Flumplet Tue 24-Jan-17 17:43:35

I did say that I didn't think that keeping him in at breaks was helpful as he is a playful child and needs the fresh air / change or scenery / chance to burn off excess energy, but was firmly told by the teacher that it was schools policy to do that and he can't be seen by the other children to get away with not finishing the work.

Theimpossiblegirl Tue 24-Jan-17 17:45:26

5 years old- so in Year 1 or Reception? Either way, it's wrong, but if in reception I would be questioning their expectations and methods a lot.

Sadly, the new expectations of the National Curriculum seems to expect so much from small children when they should still be learning through play and experience.

Parents' evenings should never contain shocks like this, the teacher should have been working with you before it got to this point. I would want to know what they are putting in place to support your child- missing playtimes will surely just make it harder for him to focus in the next lesson, surely?

Flumplet Tue 24-Jan-17 17:47:51

Yes he's in y1. I feel partly responsible as maybe I haven't made myself 'available' enough for them to bring up his behaviour? I never pick him up but do drop him off in the mornings - would they normally send a letter or email about something like that? I have no idea.

ALittleMop Tue 24-Jan-17 17:49:05

If my 5 year old was being kept in at break to finish work I would be looking at a different school, tbh. What kind of disciplinarian hellhole is it?

Being kept behind for 5 minutes as a reprimand for consistent messing about is a different issue.

OP I suspect if this really was such a huge problem you would have known about it before now. You also have very high expectations of a very little boy.

ALittleMop Tue 24-Jan-17 17:50:27

Yes - if he was desperately behind - as in problematically so - a decent teacher would have got in touch before now. Ditto if his behaviour was that bad/disruptive.

NotCitrus Tue 24-Jan-17 17:53:31

How can he be much behind at age 5 if he's excellent at reading? Half the Y1 kids are just sounding out straightforward words at this point, surely?

Sounds like rubbish communication from the teacher.

LizzieMacQueen Tue 24-Jan-17 17:53:44

When this happened with my son the school suggested an assessment by their educational psychologist (that's when I got teary). Turned out he did have a mild learning issue - memory related (can't remember the term - ha!). Then he got a bit of extra help in class.

Please don't feel bad.

Flumplet Tue 24-Jan-17 17:54:02

Yes I agree I do have (perhaps overly) high expectations of him. He's a bright boy and I want him to do well but I'm far from being a pushy parent - he does no extra curricular / out of school stuff whatsoever.

It's a newish academy in a very average not at all posh suburb of a large midlands city. Ofsted 'good' pushing for 'excellent' I suspect. We are moving on Monday so hope to move him to a new school but they're all over subscribed where we are moving to so heaven knows when that will be.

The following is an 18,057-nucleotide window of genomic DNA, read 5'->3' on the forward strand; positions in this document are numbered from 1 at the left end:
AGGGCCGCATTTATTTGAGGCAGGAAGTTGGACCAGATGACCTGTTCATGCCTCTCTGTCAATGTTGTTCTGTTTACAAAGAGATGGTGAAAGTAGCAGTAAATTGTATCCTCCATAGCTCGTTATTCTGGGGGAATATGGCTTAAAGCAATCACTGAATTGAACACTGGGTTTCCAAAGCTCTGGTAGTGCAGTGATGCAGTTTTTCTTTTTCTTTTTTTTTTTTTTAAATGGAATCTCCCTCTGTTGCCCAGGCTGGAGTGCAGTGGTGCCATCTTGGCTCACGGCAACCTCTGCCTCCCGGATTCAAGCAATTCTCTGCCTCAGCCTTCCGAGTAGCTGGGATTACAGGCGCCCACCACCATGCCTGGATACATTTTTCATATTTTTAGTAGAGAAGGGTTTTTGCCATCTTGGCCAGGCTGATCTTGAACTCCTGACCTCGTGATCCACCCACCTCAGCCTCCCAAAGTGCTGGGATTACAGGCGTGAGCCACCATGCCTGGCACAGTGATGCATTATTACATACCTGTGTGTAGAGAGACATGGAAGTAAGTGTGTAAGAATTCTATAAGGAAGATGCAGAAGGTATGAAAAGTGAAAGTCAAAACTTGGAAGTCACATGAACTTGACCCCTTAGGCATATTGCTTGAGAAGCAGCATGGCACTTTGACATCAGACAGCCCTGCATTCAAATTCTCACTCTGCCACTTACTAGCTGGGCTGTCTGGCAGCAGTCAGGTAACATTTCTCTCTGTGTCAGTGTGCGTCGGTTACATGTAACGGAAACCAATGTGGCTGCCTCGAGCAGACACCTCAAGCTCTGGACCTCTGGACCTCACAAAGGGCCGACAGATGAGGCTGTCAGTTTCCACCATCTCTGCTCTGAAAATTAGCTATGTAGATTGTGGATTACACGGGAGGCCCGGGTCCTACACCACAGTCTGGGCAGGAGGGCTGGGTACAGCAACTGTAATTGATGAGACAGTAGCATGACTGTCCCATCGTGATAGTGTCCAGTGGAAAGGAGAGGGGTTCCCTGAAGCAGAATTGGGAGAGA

Flumplet Tue 24-Jan-17 17:58:10

He's excellent at reading - as in knows I think nearly all the phonics and is reading whatever he can get his hands on (he was reading the TV guide to my nan at Christmas!) and he scored 39 out of 40 for some test I didn't know anything about (sign me up for mum of the year award) but for maths he's not keeping up and not finishing the work. I was thinking possibly because he's not interested, bored, not stimulated, I need to get to the bottom of it with him.

heebiejeebie Tue 24-Jan-17 18:00:33

That sound ridiculous! Lots of 5 year olds find it hard to sit still. As others have said, keeping him in a classroom throughout break sounds like a sure fire way of making him wriggle through the next few lessons too. I would suggest asking for a separate meeting with teacher or head of lower school to find a way of working together to help him enjoy lessons and flourish.

shinynewusername Tue 24-Jan-17 18:04:39

is frequently being kept in at break times to finish work that he isn't finishing in class - sometimes for the entire break

Fucking hell - he's 5. What happens to a 7 year old who misbehaves? The guillotine?

TeaCakeLiterature Tue 24-Jan-17 18:06:27

As a Middle Leader in a school I'd be pissed off that the member of staff hadn't told you. I've always said nothing at parents evening should come as a shock - problems should be communicated as close to immediately as possible so that things can be addressed and worked on in cooperation between home and school.

I'd get weekly updates from now on unless you pick him up and can get daily??

TeaCakeLiterature Tue 24-Jan-17 18:09:20

Just read further down - teacher should email or phone if you don't see them. There's no way this is your fault!!!

It's her responsibility to email or phone.
He got moved down to red last week?! She should have phoned

Flumplet Tue 24-Jan-17 18:10:40

Yes I agree it's harsh to keep them in at breaks, I did bring it up and was firmly shut down so I can't really do a lot about it. I'm so fucked off with myself for crying - I ALWAYS cry about stuff and it does my head in. I got the "is everything ok at home" <head tilt> from the bloody teacher and DH was sat right there next to me.